Science-fiction is essentially a catch-all term for “stuff that happens in an alternate reality where they have cooler technology than we do.” You have space-faring stuff like 2001: A Space Odyssey, where you can kind of imagine humanity ending up. Then there’s sci-fi horror like Aliens, twee sci-fi like Her, and the kind of sci-fi that fans don’t want to call sci-fi but totally is, like Star Wars.
But despite them being dependent on incredible technologies to tell their stories, not all sci-fi movies seem to like scientific progress. Some, for example, highlight its destructive capacities. Others, meanwhile, ask audiences to look to the “work” of the divine instead. These are the ten most anti-science sci-fi movies out there.
10. The Matrix trilogy
If you were just taking a glance at the Wachowskis’ iconic – if flawed – trilogy, you’d think that the vision of the world in The Matrix isn’t so bad. Neo, for example, seems to be having fun flying around like a stern ’90s Superman and beating up any agent that stands in his way.
But let’s not forget that in these movies humanity is actually enslaved by a race of machines that sap our energy while we’re stuck in a giant simulation of the world we call our own. If The Matrix Reloaded is anything to go by, however, the real way to live is go all caveman by raving away in an underground hole to the sound of tribal music.
Coming from Neill Blomkamp – director of the excellent District 9 – you’d probably expect Elysium to have a healthy smattering of social commentary. Set in the year 2154, it shows a world in which the super-rich live on a paradise-like space station orbiting Earth while the have-nots are stuck on the ruined planet.
Science and progress have essentially created a rift in humanity where the wealth gap is widened to literally cosmic proportions. Matt Damon plays one of the have-nots, and his character works on manufacturing robots that, ironically, are there to keep people like him oppressed. The message is clear: the rich will always gain the most from scientific progress while the rest get left behind.
8. The Terminator
Forget about the fact that each Terminator movie is basically about robots trying to chase down and kill a person who’s destined to save the human race. The crucial thing here is that Skynet, the artificial super-intelligence program and the primary antagonist, was created by people in the first place.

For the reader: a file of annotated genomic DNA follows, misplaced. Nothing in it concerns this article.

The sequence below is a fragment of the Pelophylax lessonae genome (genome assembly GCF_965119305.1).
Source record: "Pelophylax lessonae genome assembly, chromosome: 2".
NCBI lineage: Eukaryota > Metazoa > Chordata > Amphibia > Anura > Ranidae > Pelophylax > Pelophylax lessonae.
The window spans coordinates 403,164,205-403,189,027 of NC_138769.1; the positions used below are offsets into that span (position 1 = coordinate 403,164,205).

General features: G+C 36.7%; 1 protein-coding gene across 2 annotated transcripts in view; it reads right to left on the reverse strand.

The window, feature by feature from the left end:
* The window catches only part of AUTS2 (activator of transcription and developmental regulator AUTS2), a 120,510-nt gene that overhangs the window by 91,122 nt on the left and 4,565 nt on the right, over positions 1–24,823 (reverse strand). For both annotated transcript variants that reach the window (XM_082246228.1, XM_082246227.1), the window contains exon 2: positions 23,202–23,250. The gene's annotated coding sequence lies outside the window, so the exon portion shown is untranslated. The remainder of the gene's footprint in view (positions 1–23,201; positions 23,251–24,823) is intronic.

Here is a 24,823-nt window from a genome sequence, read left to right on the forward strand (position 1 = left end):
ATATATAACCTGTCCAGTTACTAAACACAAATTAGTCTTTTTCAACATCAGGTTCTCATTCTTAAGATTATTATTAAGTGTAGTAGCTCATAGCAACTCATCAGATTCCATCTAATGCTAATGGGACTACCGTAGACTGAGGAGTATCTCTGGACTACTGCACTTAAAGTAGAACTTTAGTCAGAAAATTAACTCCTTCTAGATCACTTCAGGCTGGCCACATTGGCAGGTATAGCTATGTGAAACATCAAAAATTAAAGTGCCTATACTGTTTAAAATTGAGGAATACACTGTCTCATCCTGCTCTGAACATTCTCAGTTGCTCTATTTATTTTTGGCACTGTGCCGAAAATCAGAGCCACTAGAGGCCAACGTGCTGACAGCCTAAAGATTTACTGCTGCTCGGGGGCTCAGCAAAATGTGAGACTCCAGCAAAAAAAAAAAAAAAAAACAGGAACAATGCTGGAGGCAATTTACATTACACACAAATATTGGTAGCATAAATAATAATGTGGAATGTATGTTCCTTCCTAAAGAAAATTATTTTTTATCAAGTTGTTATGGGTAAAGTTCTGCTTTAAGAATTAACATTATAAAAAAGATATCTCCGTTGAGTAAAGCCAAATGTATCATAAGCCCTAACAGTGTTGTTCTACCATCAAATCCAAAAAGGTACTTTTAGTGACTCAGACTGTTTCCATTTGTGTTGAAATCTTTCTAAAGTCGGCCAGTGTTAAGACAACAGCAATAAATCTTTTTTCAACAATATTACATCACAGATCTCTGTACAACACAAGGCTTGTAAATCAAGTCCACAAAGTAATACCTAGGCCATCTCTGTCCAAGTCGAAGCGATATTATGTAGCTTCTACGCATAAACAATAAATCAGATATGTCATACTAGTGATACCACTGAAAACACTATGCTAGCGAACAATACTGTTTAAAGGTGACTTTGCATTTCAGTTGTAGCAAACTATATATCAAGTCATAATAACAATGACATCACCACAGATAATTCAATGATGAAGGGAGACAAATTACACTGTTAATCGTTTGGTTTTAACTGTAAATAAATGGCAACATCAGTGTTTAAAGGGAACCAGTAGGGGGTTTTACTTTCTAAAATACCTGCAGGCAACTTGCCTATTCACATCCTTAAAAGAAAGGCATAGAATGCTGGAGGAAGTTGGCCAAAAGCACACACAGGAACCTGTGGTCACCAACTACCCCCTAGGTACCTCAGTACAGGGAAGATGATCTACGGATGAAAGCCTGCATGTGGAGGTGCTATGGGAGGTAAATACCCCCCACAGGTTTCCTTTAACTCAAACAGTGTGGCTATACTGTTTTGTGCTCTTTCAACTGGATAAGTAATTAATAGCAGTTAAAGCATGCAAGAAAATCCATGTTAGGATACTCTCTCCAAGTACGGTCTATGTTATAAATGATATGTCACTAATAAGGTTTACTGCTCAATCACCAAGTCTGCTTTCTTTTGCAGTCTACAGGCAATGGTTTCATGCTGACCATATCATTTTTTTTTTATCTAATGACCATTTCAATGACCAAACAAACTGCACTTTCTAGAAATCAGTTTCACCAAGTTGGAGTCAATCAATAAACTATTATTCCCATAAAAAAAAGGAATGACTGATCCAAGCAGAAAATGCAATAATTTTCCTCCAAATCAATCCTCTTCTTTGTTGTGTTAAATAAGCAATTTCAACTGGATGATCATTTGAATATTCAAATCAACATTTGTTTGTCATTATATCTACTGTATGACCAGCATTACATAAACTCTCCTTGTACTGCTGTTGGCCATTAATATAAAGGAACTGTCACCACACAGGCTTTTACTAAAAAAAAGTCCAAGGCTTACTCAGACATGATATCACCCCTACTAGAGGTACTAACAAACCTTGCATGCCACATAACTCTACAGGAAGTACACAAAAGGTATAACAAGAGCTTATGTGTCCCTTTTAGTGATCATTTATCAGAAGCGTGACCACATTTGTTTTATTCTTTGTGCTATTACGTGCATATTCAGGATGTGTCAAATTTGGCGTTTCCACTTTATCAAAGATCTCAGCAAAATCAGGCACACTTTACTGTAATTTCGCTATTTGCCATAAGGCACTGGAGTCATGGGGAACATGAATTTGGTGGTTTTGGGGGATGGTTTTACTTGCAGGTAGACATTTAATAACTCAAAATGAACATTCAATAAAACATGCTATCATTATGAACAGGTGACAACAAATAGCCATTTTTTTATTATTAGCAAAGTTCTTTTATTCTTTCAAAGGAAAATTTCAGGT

So that whole nuclear war and humans versus machines stuff in all the movies? Yep, it was all humanity’s fault for dabbling too much with science and creating something that decided people were surplus to earthly requirements. Who knows? Maybe Skynet was on to something – not that we’ll ever admit it.
Ah, Prometheus. Remember when we were actually excited by this one? In fairness, the long-anticipated prequel to the Alien franchise could’ve been a great movie. That is, if it had been well-written and if it wasn’t a weird pseudo-religious tale that spat in the face of all scientific reason. And… well, come to think of it, it was actually pretty bad across the board.
Prometheus’ plot explicitly throws evidence-based science and Darwin’s theory of evolution out the window. Instead, it champions the Scientology-esque theory that aliens placed humans on Earth, and then it rolls with a ludicrous plot whereby humanity needs to find out what it did to anger the alien gods lest they wreak biblical vengeance. It’s basically the New Testament in space.
6. Blade Runner
The world in Ridley Scott’s Blade Runner is a technologically advanced but unhappy one. Indeed, it’s a place where human-like androids called “replicants” are used as slaves. Technology and science are used to oppress rather than liberate.